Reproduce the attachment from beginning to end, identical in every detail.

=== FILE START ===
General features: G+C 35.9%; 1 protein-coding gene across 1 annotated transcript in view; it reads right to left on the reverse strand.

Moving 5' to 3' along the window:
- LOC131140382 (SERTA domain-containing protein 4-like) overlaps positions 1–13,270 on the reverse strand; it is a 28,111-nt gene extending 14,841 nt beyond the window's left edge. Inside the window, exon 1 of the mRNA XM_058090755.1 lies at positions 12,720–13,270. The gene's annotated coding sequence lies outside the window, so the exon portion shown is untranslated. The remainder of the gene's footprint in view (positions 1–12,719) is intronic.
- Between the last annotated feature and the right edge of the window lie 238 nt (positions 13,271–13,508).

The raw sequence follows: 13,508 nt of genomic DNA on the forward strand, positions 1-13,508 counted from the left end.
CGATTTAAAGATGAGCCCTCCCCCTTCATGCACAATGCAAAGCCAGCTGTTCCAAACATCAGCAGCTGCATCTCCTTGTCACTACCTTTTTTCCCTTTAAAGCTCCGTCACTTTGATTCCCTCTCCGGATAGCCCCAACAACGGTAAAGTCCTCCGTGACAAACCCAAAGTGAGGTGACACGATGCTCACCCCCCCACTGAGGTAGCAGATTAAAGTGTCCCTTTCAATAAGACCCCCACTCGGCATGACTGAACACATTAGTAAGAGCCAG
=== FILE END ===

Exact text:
General features: G+C 35.9%; 1 protein-coding gene across 1 annotated transcript in view; it reads right to left on the reverse strand.

Moving 5' to 3' along the window:
- LOC131140382 (SERTA domain-containing protein 4-like) overlaps positions 1–13,270 on the reverse strand; it is a 28,111-nt gene extending 14,841 nt beyond the window's left edge. Inside the window, exon 1 of the mRNA XM_058090755.1 lies at positions 12,720–13,270. The gene's annotated coding sequence lies outside the window, so the exon portion shown is untranslated. The remainder of the gene's footprint in view (positions 1–12,719) is intronic.
- Between the last annotated feature and the right edge of the window lie 238 nt (positions 13,271–13,508).

The raw sequence follows: 13,508 nt of genomic DNA on the forward strand, positions 1-13,508 counted from the left end.
CGATTTAAAGATGAGCCCTCCCCCTTCATGCACAATGCAAAGCCAGCTGTTCCAAACATCAGCAGCTGCATCTCCTTGTCACTACCTTTTTTCCCTTTAAAGCTCCGTCACTTTGATTCCCTCTCCGGATAGCCCCAACAACGGTAAAGTCCTCCGTGACAAACCCAAAGTGAGGTGACACGATGCTCACCCCCCCACTGAGGTAGCAGATTAAAGTGTCCCTTTCAATAAGACCCCCACTCGGCATGACTGAACACATTAGTAAGAGCCAG